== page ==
I’m approaching a crossroads. I’ve seen it coming for awhile. And I know which path I have to travel. There is work to do. And I can’t wait for it to begin.

Loyalty

I don’t have stylistic loyalty. That’s why people perceive me changing all the time. But there is real continuity in my subject matter. As an artist of artifice, I do believe I have more integrity that only one of my contemporaries — David Bowie

Because I consider myself an emerging writer (let’s be honest, I’ve only written one book and there is the second one I’m trying to complete), it’s too early to say whether or not I have a preferred genre I like to work in.

One thing is certain — I’ll always write fiction. Non-fiction doesn’t hold much interest for me. Feels too much like work. My apologies to all the non-fiction writers out there. And I still haven’t figured out the short story format. This may not be the best way to say it, but I just might be thinking too big for short story or too something to that effect.

Another thing that is certain is I don’t think I can stay in one genre. I’m one of those who are pretty much all over the place. Hopefully, in a good way. I have no loyalty or preference to one genre. For example, the first book is fiction with elements of erotica in it. Would I categorize the book as erotica? That would depend on how the literary world and the business side of the literary world define that word. Regardless of what they say, I’ll always argue the book is fiction, first and foremost.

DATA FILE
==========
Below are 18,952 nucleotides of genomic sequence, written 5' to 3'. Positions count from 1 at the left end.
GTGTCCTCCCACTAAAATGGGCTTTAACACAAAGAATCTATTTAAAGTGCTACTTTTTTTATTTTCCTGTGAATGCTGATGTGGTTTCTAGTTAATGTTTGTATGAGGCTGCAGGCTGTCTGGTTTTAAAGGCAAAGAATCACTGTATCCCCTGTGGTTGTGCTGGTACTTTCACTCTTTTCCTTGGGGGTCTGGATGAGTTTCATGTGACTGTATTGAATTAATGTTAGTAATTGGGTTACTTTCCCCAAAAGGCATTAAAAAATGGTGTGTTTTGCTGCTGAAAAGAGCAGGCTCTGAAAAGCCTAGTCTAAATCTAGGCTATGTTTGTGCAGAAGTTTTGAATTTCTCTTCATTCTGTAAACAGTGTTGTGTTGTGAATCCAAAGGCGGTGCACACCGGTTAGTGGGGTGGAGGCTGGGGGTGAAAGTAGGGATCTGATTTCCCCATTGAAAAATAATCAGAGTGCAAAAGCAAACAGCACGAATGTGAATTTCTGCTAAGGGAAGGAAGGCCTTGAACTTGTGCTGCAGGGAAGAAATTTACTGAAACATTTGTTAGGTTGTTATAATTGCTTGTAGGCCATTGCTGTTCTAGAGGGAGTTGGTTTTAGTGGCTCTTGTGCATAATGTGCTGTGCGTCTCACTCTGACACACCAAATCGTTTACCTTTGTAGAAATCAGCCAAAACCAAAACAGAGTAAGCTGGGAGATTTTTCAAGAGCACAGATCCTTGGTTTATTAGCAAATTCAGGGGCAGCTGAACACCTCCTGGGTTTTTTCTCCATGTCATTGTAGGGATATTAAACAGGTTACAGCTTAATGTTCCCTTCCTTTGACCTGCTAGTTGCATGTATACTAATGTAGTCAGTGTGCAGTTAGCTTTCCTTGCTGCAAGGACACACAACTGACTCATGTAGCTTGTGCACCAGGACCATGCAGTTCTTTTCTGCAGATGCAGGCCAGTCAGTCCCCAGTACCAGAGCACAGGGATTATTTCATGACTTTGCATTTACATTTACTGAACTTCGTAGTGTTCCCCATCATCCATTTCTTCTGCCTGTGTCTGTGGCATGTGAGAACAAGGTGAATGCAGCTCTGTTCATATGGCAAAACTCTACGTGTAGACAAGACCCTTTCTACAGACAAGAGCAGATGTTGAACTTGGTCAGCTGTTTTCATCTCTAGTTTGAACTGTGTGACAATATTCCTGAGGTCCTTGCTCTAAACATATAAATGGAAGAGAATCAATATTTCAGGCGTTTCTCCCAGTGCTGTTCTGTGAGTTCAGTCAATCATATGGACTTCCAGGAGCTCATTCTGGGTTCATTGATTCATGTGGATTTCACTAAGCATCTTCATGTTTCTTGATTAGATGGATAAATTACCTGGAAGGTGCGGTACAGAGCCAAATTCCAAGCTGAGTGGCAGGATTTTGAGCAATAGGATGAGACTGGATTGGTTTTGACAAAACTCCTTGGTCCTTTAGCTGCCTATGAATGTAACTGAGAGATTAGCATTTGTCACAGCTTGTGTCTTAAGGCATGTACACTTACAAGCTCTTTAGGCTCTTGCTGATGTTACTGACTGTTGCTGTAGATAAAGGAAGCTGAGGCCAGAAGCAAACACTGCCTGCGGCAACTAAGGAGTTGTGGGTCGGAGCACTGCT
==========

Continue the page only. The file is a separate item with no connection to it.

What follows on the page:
So, with book/novel #2, I’m apparently writing in the crime genre. I didn’t make that determination. It was my writing mentor who made that determination when he started reading portions of the work-in-progress.

It was in the same conversation that I was informed of the concept of conventions, as it pertains to genres. All genres have their own set of conventions or characteristics. Crime has one set of conventions, romance has its own, same with thrillers, and so on and so on.

Honestly, I couldn’t give a shit about genres and their conventions. I suppose that stance might get me into a little bit of trouble. Two words: bite me. I’m more concerned about telling a good, if not great, story. My loyalty is to the art of storytelling. What genre the story is the last thing on my mind. It feels a little boxed in, it can feel a little claustrophobic. Some folks like working within a set of parameters. Some parameters will give you lots of room to move around it. Others, not so much.

Unfortunately, I have to be a little respectful of the conventions. So, I’ve been following some of the conventions. Just some. I hate cookie cutter shit. Any opportunity to be a bit subversive happens on its own. I don’t have to work that hard at it. It’s a natural reaction to be repelled by cookie cutter crap.

If I’m keeping a tally, the first book was/is fiction with hot sex (hot is subjective, I’m aware of that) and the second book is crime fiction with some not-so-comfortable subject matter, then I’m guessing the third book will be fiction, too. Genre to be determined at a later date by someone else (probably my mentor) other than me. That’s how it goes.

Loyalty to storytelling. And only storytelling.